WILKES-BARRE — The new mascot for Wilkes-Barre Area School District’s unified sports teams?
Solar panels or windmills powering the new high school?
And when is the required state hearing on the high school going to be held?
Three men got nearly three hours of open-ended conversation with district Superintendent Brian Costello at his first “Coffee with the Superintendent” chat Wednesday. It was Costello’s revised effort to hold town hall-style meetings that let residents ask questions without the restraints of school board policy.
The first person to show up was Gerald Reisinger, and his topic was the imminent consolidation of all sports programs among the three high schools. If athletes who are current starters for their teams are forced to sit on the bench, he said, “tremendous passion could be lost.”
His solution: Expand sport choices, including lacrosse and rowing. He cited the Wyoming Seminary rowing team launched in 2015, and argued the “Wyoming Valley has a proud history of rowing” that has been lost.
He also suggested the new high school site, about 80 acres of land in Plains Township, would allow the district to set up a horticulture program, contending that was also something the region was well known for in the past.
Tom Dombroski broached the same topic he brought up at the last board session: the district’s low SAT scores, launching another debate about how income impacts standardized test scores. Dombroski seemed surprised when Costello said the recent graduating class had been offered about $10 million in college academic scholarships, and that some students graduate high school with a full year of college credits thanks to agreements with the county’s four institutions of higher education and high scores in Advanced Placement classes.
Steven Barrouk, a former official at the Greater Wilkes-Barre Chamber of Business and Industry, asked if the new school would be energy efficient, prompting Costello to cite one possible option if money allows: Solar panels on the roof of the natatorium. Barrouk suggested the site, in a large open stretch, could be ideal for windmills.
But Costello also conceded that, if bid proposals run higher than expected, the pool itself would “be one of the first things to go.” The building is expected to cost $100 million or more, and the board has authorized issuing bonds for up to $150 million.
Barrouk circled back to the sports merger and offered his own idea for a new mascot: a falcon, in recognition of the resurgence of peregrine falcons in this area. Costello said the district conducted a survey of students, asking for ideas for both a team mascot and team colors. He said there were about 1,000 different mascot suggestions “some silly, some very original,” but declined to give any information on the results of the survey because he has not shared them with the school board.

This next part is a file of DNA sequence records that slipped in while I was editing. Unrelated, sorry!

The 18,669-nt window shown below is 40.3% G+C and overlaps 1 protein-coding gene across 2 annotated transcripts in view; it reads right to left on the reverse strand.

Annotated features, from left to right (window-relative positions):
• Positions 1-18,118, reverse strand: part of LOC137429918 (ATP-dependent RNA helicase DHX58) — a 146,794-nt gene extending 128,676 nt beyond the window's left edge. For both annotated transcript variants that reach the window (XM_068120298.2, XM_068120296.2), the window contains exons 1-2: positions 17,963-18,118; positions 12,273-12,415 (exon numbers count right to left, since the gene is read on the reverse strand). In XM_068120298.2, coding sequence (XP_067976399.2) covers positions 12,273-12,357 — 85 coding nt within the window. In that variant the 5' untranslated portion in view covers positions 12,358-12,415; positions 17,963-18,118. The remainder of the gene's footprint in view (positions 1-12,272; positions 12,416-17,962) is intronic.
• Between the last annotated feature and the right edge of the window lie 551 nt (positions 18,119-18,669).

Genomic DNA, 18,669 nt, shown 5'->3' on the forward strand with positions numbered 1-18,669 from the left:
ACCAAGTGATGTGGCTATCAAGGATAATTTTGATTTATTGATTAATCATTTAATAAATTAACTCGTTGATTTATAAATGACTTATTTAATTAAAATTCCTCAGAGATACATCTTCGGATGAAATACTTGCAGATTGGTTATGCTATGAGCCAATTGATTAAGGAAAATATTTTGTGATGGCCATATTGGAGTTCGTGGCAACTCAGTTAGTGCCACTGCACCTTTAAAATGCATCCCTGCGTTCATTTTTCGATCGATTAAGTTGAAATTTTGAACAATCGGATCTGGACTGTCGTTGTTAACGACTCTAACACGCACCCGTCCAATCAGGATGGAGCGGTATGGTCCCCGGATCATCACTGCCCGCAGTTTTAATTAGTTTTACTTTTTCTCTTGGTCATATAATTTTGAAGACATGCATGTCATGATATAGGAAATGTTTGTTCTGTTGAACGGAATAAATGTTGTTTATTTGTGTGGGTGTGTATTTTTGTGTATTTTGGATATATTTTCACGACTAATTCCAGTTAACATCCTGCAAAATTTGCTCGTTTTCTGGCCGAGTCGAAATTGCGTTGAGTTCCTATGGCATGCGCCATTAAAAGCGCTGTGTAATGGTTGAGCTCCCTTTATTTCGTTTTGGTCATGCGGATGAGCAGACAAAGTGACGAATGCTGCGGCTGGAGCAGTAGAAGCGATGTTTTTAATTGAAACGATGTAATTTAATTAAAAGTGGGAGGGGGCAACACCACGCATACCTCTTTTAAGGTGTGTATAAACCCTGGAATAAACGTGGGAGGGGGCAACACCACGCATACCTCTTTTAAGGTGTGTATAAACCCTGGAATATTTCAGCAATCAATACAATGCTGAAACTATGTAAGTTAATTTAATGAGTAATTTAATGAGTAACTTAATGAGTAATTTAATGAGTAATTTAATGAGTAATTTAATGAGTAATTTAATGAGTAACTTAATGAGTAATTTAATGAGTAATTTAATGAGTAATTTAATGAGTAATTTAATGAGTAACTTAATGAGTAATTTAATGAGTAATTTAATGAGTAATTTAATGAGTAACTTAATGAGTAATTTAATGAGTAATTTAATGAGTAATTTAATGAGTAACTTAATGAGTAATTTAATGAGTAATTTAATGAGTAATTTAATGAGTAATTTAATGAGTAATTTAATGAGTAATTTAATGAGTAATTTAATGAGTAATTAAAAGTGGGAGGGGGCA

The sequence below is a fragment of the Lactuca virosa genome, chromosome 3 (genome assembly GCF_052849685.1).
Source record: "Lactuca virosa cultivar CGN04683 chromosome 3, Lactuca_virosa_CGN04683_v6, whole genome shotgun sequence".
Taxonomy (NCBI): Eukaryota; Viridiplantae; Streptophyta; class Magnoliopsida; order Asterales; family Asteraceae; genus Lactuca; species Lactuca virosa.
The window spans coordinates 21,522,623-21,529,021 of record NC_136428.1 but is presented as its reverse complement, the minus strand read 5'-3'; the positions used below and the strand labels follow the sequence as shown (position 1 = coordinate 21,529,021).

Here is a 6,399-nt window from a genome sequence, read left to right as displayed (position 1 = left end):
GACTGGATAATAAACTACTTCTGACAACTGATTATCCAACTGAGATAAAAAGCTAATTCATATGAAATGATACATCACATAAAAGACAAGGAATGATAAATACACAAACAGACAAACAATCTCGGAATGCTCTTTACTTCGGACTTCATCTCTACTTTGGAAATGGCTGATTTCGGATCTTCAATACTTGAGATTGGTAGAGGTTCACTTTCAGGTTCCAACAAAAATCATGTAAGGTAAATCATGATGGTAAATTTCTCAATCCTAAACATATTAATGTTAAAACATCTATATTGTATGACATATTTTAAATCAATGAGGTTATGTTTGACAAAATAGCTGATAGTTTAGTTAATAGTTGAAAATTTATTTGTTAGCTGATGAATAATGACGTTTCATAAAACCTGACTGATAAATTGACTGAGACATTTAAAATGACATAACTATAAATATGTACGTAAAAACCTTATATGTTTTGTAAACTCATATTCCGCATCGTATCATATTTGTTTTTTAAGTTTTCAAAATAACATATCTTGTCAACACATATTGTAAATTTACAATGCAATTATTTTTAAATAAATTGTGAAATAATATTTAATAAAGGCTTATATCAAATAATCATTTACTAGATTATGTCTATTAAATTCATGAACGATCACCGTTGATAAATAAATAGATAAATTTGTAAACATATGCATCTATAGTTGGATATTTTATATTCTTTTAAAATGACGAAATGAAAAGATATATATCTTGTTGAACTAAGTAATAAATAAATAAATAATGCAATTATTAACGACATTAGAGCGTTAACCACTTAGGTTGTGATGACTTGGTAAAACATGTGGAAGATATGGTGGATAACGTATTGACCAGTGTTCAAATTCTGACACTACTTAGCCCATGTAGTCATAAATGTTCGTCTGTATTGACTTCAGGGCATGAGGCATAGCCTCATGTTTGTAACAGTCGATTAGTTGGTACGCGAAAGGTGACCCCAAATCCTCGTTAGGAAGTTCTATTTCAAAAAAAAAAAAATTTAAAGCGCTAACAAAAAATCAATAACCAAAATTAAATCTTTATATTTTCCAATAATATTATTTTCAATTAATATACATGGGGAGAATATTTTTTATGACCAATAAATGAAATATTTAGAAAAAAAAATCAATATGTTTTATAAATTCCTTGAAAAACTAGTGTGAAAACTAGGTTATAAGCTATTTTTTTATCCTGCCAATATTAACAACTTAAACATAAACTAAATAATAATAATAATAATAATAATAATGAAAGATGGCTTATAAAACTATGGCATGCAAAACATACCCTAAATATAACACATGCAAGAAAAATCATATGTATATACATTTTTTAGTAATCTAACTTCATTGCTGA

That could happen as early as Thursday night. The board has a meeting scheduled for 5:30 p.m at the Solomon Plains Education Complex.
Costello said that meeting is primarily being held to set a date for a state-mandated Act 34 hearing on the new school. The 1973 law requires a public hearing for all new school construction and for school additions increasing a building’s size by more than 20 percent. A district must advertise an Act 34 hearing and allow at least 20 days for the public to review various documents, including design plans and cost estimates.
It’s important to distinguish between the sports merger for the three high schools — scheduled to occur next year — and the physical merger of all three schools into the new building, expected to open in 2021 at the earliest.
A few other ideas floated in the meeting:
• Naming rooms in the new building after the many people who have helped the district or graduated and went on to big accomplishments.
• Provide public transportation passes to all students, giving them greater flexibility in getting to district events, athletic games, or even non-district sites.
• Offering district facilities, including any pools and athletic tracks, for community use.
Costello hopes to hold at least two more such events, probably one in each of the next two weeks, though he has not finalized details.
Reach Mark Guydish at 570-991-6112 or on Twitter @TLMarkGuydish